This independent blog collects news about projects or achievements in regulatory reform / better regulation. It is edited by Charles H. Montin. All opinions expressed are given on a personal basis.
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30 November 2015

New textbook on regulatory policy

Earlier this month, OCDE published a new reference book for members of our community: the first edition of the OECD Regulatory Policy Outlook 2015. This magnum opus summarizes 10 years of experience in designing and applying better rules and regulations to achieve economic and societal policy objectives. A press release summarizes the approach and the main conclusions, but experts will need to download the full material, which includes, to illustrate and give practical impact to each dimension (RIA, simplification, regulatory costs, etc), best national practices.

(From the press release): "The report finds that 33 of the 34 OECD countries have adopted an explicit regulatory policy and require regulatory impact assessments and public consultation for all new regulations, while 29 have a designated minister to promote regulatory reform.
However, a third of OECD countries have no policy at all on regulatory compliance and enforcement, and two-thirds have no system for evaluating laws once they are implemented. This creates unnecessary costs for businesses and society, the report says.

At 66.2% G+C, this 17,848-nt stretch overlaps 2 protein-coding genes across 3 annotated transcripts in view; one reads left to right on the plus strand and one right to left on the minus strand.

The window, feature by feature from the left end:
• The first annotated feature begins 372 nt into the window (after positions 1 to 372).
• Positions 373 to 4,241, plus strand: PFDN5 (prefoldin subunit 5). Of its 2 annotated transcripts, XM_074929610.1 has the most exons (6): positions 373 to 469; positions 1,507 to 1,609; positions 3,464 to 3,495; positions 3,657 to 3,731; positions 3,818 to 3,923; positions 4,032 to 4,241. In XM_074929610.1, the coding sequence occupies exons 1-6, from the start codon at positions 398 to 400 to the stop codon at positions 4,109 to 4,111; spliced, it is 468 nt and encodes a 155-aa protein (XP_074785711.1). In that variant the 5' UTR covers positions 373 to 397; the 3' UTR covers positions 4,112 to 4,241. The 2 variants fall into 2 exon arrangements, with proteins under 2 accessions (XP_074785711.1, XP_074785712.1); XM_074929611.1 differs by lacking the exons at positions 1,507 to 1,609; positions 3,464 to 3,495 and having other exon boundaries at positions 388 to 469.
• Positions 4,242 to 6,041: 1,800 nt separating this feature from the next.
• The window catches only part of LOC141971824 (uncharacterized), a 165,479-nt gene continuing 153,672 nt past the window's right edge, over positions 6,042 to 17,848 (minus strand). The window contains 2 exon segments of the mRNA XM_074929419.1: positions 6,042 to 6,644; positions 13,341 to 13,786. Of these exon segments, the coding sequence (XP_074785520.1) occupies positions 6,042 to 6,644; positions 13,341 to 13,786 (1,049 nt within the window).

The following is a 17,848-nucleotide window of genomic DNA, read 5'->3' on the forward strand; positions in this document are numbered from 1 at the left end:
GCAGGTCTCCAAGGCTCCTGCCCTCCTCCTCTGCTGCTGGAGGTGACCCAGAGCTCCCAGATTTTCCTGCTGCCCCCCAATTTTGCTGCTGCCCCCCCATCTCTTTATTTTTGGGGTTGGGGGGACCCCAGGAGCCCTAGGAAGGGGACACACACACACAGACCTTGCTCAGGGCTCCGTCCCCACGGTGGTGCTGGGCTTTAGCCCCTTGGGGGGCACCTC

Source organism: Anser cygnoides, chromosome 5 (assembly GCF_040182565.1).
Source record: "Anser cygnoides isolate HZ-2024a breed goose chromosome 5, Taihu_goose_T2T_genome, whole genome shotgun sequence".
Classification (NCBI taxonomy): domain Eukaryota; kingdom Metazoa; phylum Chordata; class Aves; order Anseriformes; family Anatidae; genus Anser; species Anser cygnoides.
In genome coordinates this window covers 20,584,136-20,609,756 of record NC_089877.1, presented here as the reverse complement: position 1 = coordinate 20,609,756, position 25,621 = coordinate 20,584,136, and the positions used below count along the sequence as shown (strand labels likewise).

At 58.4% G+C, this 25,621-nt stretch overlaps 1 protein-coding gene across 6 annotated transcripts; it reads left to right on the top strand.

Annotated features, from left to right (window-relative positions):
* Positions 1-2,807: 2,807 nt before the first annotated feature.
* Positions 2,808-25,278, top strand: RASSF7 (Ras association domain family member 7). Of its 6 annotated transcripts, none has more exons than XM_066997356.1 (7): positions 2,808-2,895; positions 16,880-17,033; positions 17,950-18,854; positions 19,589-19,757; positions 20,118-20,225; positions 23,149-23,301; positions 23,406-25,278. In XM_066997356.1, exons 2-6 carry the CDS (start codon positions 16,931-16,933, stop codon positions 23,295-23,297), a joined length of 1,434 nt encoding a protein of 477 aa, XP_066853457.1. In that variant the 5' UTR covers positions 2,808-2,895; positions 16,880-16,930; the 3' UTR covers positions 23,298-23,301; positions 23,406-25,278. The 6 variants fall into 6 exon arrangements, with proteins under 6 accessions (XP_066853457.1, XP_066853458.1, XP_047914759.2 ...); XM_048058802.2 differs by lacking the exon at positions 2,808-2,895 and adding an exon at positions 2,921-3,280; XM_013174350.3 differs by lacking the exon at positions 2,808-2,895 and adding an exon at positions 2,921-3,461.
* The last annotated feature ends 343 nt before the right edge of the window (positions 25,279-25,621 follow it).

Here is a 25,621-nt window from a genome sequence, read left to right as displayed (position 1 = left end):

Internationally, co-operation in law-making is essential for creating global rules and standards, addressing trade frictions and environmental risks, and reducing the risk of regulatory failures such as the 2008 financial crisis or the recent VW emission tests scandal. Yet only a third of OECD countries have a clear policy for international regulatory co‑operation."

Joint letter pressing EC for sectoral redution targets

The Competitiveness Council is holding today 30 November a meeting where ways and means of speeding up reforms to the single market are expected to be discussed and perhaps agreed. A widely supported initiative from the UK, now uniting 19 of the Member States including France and Germany, is spelling out the reform agenda in a joint letter dated 26 November now published in final format, to assist VP Timmermans achieve consensus on the way forward.
A blog post dated 1 October summarizes the letter with useful comments and incidentally shows the outcome of some last-minute lobbying by the UK, including the notion that "Britain is pushing for a series of EU reforms, as the price for Prime Minister David Cameron's support for continued membership of the bloc in the "Brexit" referendum. He has called for measures to improve EU regulation, reducing administrative costs for businesses, and to bolster the bloc's competitiveness." They include the idea of sectoral targets ("EU reduction targets in particularly burdensome areas.") Our thanks to Julian Farrel for pointing out this relevant initiative. See also EC website on Better Regulation.